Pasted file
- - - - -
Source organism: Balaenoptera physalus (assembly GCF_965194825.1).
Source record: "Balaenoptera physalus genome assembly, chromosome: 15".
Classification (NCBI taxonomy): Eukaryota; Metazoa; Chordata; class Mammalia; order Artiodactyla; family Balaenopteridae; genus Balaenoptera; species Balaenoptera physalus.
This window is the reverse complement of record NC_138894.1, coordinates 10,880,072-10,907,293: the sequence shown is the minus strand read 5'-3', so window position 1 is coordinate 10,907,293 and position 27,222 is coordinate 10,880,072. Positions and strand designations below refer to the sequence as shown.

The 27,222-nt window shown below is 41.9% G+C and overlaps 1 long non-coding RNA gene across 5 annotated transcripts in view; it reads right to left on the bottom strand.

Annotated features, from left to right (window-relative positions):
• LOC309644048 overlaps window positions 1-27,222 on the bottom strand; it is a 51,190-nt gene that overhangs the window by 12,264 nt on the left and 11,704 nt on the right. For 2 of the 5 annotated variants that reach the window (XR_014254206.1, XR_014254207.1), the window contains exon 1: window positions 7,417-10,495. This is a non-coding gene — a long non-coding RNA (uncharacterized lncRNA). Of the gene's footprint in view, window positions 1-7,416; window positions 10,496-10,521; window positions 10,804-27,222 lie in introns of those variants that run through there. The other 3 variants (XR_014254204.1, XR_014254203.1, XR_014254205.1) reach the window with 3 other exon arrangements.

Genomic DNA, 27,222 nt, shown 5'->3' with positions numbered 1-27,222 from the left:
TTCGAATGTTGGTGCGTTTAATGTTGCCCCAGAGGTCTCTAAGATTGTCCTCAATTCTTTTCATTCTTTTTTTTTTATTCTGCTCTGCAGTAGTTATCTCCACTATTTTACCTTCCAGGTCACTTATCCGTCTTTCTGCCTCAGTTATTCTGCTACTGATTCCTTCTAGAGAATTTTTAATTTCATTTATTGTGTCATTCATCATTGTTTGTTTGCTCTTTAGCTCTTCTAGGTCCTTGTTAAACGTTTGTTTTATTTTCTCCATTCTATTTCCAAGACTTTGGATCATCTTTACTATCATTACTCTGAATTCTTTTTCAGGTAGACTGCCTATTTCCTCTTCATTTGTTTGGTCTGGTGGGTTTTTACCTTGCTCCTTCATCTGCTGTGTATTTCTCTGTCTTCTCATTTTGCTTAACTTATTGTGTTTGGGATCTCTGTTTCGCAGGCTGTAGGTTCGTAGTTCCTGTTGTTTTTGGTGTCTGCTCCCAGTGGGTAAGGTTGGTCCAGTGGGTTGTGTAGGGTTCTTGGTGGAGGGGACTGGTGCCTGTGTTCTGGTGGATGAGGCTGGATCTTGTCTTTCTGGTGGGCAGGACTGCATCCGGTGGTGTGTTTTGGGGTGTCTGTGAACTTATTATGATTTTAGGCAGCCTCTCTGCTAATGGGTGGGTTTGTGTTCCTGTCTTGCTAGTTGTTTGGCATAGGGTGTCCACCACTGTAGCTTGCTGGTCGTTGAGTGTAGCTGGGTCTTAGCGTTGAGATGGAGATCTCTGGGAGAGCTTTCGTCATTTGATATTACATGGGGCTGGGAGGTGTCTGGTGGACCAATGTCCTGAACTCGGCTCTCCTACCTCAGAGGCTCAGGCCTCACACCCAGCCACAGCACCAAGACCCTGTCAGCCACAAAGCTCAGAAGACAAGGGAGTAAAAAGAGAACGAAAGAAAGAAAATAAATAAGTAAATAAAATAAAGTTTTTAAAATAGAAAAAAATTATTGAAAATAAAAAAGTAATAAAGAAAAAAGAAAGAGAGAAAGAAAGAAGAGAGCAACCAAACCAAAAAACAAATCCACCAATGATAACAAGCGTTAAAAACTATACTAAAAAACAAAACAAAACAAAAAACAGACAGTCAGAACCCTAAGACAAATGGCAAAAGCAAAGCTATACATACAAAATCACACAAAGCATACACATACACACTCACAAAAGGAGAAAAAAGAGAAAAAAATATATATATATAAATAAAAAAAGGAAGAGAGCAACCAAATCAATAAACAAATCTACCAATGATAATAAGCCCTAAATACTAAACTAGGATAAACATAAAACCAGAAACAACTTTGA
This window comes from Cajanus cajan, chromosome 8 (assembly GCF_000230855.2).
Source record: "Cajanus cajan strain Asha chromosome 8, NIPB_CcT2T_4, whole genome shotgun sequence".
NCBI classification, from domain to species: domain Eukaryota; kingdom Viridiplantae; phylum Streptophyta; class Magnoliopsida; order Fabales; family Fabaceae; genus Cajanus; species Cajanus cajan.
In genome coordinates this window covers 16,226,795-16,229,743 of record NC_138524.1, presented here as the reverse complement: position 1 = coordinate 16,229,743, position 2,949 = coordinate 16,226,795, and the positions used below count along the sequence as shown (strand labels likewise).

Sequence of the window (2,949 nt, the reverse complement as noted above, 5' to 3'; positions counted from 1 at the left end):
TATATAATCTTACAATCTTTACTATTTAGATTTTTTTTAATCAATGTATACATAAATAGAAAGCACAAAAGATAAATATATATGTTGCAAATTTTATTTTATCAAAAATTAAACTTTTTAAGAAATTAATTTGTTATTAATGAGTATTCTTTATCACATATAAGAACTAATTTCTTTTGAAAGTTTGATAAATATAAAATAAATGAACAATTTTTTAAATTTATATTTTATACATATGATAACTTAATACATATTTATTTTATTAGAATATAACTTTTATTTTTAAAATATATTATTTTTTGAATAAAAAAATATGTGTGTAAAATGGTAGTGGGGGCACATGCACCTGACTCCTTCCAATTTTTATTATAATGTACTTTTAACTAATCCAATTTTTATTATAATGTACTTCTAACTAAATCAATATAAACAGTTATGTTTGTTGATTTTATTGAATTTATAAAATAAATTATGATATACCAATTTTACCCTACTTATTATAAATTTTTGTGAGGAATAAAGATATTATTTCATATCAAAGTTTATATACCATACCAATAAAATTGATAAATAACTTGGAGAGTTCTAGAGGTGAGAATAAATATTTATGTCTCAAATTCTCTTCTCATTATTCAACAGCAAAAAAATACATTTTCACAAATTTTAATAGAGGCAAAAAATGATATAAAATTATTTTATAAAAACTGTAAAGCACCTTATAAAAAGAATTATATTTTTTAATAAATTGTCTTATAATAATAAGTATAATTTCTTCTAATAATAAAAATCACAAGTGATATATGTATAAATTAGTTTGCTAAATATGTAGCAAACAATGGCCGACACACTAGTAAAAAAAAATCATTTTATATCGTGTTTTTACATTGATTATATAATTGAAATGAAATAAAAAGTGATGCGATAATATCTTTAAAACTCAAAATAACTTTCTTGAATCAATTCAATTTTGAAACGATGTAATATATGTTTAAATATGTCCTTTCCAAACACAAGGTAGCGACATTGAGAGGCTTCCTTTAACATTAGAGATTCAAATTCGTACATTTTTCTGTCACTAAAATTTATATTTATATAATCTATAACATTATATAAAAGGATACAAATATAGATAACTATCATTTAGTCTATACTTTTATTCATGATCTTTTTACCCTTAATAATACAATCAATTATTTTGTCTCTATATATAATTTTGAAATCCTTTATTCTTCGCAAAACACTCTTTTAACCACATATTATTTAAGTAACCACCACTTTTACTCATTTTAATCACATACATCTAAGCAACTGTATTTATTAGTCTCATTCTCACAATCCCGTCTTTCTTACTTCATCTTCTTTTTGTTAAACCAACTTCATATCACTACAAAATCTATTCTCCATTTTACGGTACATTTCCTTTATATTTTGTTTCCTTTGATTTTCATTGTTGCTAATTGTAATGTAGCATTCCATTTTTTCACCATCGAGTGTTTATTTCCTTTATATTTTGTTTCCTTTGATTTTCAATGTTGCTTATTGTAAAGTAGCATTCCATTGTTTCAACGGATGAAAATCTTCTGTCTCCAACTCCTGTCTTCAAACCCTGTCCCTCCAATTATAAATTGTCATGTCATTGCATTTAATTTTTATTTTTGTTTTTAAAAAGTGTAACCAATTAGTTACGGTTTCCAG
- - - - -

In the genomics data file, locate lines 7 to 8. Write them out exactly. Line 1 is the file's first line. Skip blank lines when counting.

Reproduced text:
• LOC309644048 overlaps window positions 1-27,222 on the bottom strand; it is a 51,190-nt gene that overhangs the window by 12,264 nt on the left and 11,704 nt on the right. For 2 of the 5 annotated variants that reach the window (XR_014254206.1, XR_014254207.1), the window contains exon 1: window positions 7,417-10,495. This is a non-coding gene — a long non-coding RNA (uncharacterized lncRNA). Of the gene's footprint in view, window positions 1-7,416; window positions 10,496-10,521; window positions 10,804-27,222 lie in introns of those variants that run through there. The other 3 variants (XR_014254204.1, XR_014254203.1, XR_014254205.1) reach the window with 3 other exon arrangements.

Genomic DNA, 27,222 nt, shown 5'->3' with positions numbered 1-27,222 from the left: